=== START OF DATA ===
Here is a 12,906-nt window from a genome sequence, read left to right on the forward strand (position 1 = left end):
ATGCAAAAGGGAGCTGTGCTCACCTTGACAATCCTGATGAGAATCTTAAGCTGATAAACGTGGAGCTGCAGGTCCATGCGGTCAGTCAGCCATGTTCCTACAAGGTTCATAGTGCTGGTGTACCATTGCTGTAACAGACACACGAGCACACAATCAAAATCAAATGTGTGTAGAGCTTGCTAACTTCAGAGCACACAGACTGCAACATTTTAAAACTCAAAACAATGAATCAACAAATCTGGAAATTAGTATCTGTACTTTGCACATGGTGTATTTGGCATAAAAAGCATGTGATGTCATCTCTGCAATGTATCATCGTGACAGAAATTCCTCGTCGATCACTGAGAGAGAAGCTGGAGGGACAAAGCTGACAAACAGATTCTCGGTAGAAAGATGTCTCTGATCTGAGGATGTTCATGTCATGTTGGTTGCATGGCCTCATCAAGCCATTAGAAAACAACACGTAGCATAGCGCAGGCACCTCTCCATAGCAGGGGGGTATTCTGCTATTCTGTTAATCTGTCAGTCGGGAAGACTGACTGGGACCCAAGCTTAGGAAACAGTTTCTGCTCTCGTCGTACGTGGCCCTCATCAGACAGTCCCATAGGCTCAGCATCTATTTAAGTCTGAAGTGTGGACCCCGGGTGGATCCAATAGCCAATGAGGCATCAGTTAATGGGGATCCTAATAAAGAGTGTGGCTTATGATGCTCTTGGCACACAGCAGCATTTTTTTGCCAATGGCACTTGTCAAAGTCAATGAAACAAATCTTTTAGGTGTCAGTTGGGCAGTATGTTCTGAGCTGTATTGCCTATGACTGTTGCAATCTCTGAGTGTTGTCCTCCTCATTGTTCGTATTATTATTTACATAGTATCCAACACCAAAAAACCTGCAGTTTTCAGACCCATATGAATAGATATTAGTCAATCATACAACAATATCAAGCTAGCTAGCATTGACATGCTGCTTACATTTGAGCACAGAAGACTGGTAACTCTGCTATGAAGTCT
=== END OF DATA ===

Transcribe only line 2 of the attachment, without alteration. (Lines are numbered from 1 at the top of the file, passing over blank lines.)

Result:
ATGCAAAAGGGAGCTGTGCTCACCTTGACAATCCTGATGAGAATCTTAAGCTGATAAACGTGGAGCTGCAGGTCCATGCGGTCAGTCAGCCATGTTCCTACAAGGTTCATAGTGCTGGTGTACCATTGCTGTAACAGACACACGAGCACACAATCAAAATCAAATGTGTGTAGAGCTTGCTAACTTCAGAGCACACAGACTGCAACATTTTAAAACTCAAAACAATGAATCAACAAATCTGGAAATTAGTATCTGTACTTTGCACATGGTGTATTTGGCATAAAAAGCATGTGATGTCATCTCTGCAATGTATCATCGTGACAGAAATTCCTCGTCGATCACTGAGAGAGAAGCTGGAGGGACAAAGCTGACAAACAGATTCTCGGTAGAAAGATGTCTCTGATCTGAGGATGTTCATGTCATGTTGGTTGCATGGCCTCATCAAGCCATTAGAAAACAACACGTAGCATAGCGCAGGCACCTCTCCATAGCAGGGGGGTATTCTGCTATTCTGTTAATCTGTCAGTCGGGAAGACTGACTGGGACCCAAGCTTAGGAAACAGTTTCTGCTCTCGTCGTACGTGGCCCTCATCAGACAGTCCCATAGGCTCAGCATCTATTTAAGTCTGAAGTGTGGACCCCGGGTGGATCCAATAGCCAATGAGGCATCAGTTAATGGGGATCCTAATAAAGAGTGTGGCTTATGATGCTCTTGGCACACAGCAGCATTTTTTTGCCAATGGCACTTGTCAAAGTCAATGAAACAAATCTTTTAGGTGTCAGTTGGGCAGTATGTTCTGAGCTGTATTGCCTATGACTGTTGCAATCTCTGAGTGTTGTCCTCCTCATTGTTCGTATTATTATTTACATAGTATCCAACACCAAAAAACCTGCAGTTTTCAGACCCATATGAATAGATATTAGTCAATCATACAACAATATCAAGCTAGCTAGCATTGACATGCTGCTTACATTTGAGCACAGAAGACTGGTAACTCTGCTATGAAGTCT